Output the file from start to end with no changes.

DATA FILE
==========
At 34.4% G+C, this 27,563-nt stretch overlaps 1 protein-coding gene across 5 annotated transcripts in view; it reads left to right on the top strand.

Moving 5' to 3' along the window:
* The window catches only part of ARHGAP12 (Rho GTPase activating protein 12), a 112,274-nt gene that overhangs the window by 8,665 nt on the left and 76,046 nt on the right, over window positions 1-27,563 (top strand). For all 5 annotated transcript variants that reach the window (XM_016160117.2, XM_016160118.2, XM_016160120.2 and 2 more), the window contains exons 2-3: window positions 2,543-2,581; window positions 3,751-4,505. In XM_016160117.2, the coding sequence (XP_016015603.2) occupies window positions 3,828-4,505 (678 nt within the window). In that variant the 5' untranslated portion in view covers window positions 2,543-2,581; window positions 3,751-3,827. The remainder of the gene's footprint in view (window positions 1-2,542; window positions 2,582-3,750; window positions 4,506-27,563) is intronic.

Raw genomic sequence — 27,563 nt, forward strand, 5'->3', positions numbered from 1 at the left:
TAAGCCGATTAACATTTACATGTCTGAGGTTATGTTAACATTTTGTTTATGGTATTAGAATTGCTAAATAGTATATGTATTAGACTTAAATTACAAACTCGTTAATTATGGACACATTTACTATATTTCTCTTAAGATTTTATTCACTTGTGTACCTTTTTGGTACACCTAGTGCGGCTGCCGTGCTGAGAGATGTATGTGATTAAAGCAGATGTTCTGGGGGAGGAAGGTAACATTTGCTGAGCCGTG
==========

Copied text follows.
At 34.4% G+C, this 27,563-nt stretch overlaps 1 protein-coding gene across 5 annotated transcripts in view; it reads left to right on the top strand.

Moving 5' to 3' along the window:
* The window catches only part of ARHGAP12 (Rho GTPase activating protein 12), a 112,274-nt gene that overhangs the window by 8,665 nt on the left and 76,046 nt on the right, over window positions 1-27,563 (top strand). For all 5 annotated transcript variants that reach the window (XM_016160117.2, XM_016160118.2, XM_016160120.2 and 2 more), the window contains exons 2-3: window positions 2,543-2,581; window positions 3,751-4,505. In XM_016160117.2, the coding sequence (XP_016015603.2) occupies window positions 3,828-4,505 (678 nt within the window). In that variant the 5' untranslated portion in view covers window positions 2,543-2,581; window positions 3,751-3,827. The remainder of the gene's footprint in view (window positions 1-2,542; window positions 2,582-3,750; window positions 4,506-27,563) is intronic.

Raw genomic sequence — 27,563 nt, forward strand, 5'->3', positions numbered from 1 at the left:
TAAGCCGATTAACATTTACATGTCTGAGGTTATGTTAACATTTTGTTTATGGTATTAGAATTGCTAAATAGTATATGTATTAGACTTAAATTACAAACTCGTTAATTATGGACACATTTACTATATTTCTCTTAAGATTTTATTCACTTGTGTACCTTTTTGGTACACCTAGTGCGGCTGCCGTGCTGAGAGATGTATGTGATTAAAGCAGATGTTCTGGGGGAGGAAGGTAACATTTGCTGAGCCGTG